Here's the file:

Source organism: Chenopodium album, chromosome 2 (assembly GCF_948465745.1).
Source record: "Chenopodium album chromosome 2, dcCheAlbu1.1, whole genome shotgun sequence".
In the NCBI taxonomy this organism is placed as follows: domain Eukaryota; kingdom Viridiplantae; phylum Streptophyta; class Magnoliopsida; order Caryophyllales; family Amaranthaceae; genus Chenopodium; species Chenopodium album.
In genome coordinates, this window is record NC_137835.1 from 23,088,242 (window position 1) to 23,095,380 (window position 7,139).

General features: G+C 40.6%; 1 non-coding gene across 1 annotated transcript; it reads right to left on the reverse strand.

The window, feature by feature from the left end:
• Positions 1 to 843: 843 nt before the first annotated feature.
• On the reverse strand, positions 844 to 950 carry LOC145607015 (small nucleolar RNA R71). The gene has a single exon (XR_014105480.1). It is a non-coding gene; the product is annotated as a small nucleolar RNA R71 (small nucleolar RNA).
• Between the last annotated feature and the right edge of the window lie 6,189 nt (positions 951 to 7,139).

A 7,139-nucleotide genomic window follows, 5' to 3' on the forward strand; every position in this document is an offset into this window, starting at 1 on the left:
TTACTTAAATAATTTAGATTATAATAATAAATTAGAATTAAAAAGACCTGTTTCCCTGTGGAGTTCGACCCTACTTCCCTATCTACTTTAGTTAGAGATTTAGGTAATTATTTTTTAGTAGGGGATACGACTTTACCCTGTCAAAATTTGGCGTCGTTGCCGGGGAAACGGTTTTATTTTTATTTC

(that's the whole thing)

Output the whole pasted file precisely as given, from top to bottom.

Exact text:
Source organism: Chenopodium album, chromosome 2 (assembly GCF_948465745.1).
Source record: "Chenopodium album chromosome 2, dcCheAlbu1.1, whole genome shotgun sequence".
In the NCBI taxonomy this organism is placed as follows: domain Eukaryota; kingdom Viridiplantae; phylum Streptophyta; class Magnoliopsida; order Caryophyllales; family Amaranthaceae; genus Chenopodium; species Chenopodium album.
In genome coordinates, this window is record NC_137835.1 from 23,088,242 (window position 1) to 23,095,380 (window position 7,139).

General features: G+C 40.6%; 1 non-coding gene across 1 annotated transcript; it reads right to left on the reverse strand.

The window, feature by feature from the left end:
• Positions 1 to 843: 843 nt before the first annotated feature.
• On the reverse strand, positions 844 to 950 carry LOC145607015 (small nucleolar RNA R71). The gene has a single exon (XR_014105480.1). It is a non-coding gene; the product is annotated as a small nucleolar RNA R71 (small nucleolar RNA).
• Between the last annotated feature and the right edge of the window lie 6,189 nt (positions 951 to 7,139).

A 7,139-nucleotide genomic window follows, 5' to 3' on the forward strand; every position in this document is an offset into this window, starting at 1 on the left:
TTACTTAAATAATTTAGATTATAATAATAAATTAGAATTAAAAAGACCTGTTTCCCTGTGGAGTTCGACCCTACTTCCCTATCTACTTTAGTTAGAGATTTAGGTAATTATTTTTTAGTAGGGGATACGACTTTACCCTGTCAAAATTTGGCGTCGTTGCCGGGGAAACGGTTTTATTTTTATTTC